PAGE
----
Hungarian village set to honour Mark Cavendish by naming bus stop after him

Cavendish changed his bike in front of the bus stop in question, which the village of Zámoly is planning to name after the rider

Mark Cavendish at the 2022 Giro d'Italia
(Image credit: Eurosport/Giro d'Italia)

A Hungarian bus stop is set to be named after Mark Cavendish, after the Manxman changed his bike in front of it during the first stage of the 2022 Giro d'Italia last Friday. 

It seemed like Cavendish had suffered mechanical issues, as he opted to switch bikes 90km into the 195km race from Budapest to Visegrád on the opening day of the Italian Grand Tour. The Quick-Step Alpha Vinyl rider stopped in front of a bus stop to complete this change with the team, in the small Hungarian village of Zámoly.

The bike change seemed routine enough, but Hungarian outlet (opens in new tab) is reporting that the bus stop where Cavendish changed his bike will be named after him, with a small sign erected in memory of the event, too. 

During his career, Cavendish has won countless races, is third on the all-time list for most Grand Tour stage victories, was awarded the 2011 Sports Personality of the Year and was appointed a Member of the Order of the British Empire (MBE) in 2011. 

Despite these honours, we at Cycling Weekly aren't sure whether having a bus stop named after him in Zámoly is an accolade that tops the lot...

Mark Cavendish at the 2022 Giro d'Italia

(Image credit: Getty Images)

Perhaps what makes this piece of history stranger is the fact Cavendish finished 147th on the opening day, 5-11 back on winner Mathieu van der Poel. However, the final climb meant his chances of a strong performance was unlikely, as he saved himself for the flatter stages curated for bunch sprints.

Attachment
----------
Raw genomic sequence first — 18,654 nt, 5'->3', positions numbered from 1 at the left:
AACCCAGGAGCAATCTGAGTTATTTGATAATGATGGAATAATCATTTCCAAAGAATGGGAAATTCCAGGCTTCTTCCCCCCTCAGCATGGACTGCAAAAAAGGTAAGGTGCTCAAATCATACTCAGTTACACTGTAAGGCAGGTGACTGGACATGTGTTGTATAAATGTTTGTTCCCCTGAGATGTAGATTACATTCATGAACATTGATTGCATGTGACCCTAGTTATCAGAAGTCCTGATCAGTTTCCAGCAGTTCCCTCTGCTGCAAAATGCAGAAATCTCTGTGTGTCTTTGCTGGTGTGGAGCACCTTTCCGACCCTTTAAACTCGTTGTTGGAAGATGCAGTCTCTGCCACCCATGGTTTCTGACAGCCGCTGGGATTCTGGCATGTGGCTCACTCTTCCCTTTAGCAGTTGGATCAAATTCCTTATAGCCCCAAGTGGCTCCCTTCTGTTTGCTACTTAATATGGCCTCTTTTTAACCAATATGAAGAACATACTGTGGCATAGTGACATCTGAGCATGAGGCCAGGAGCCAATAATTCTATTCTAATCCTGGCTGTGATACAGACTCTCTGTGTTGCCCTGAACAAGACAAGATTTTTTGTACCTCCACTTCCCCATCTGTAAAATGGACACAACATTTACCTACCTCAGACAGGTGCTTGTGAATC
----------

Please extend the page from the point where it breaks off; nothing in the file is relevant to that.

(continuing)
This decision payed dividends for Cavendish on the third day, following a second-stage time trial. With the 201km race from Kaposvár to Balatonfüred, the 36-year-old put himself in perfect contention for the win as his Quick-Step teammates hit the front with just over a kilometre to go, before putting in an almost perfect lead out.

Cavendish launched his sprint around the 300m mark, any no rider could match his power as he managed to hold onto another memorable Grand Tour victory, and his first Giro stage win since 2013. 

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Staff Writer

Ryan is a staff writer for Cycling Weekly, having joined the team in September 2021. He first joined Future in December 2020, working across FourFourTwo, Golf Monthly, Rugby World and Advnture's websites, before making his way to cycling. After graduating from Cardiff University with a degree in Journalism and Communications, Ryan earned a NCTJ qualification to further develop as a writer.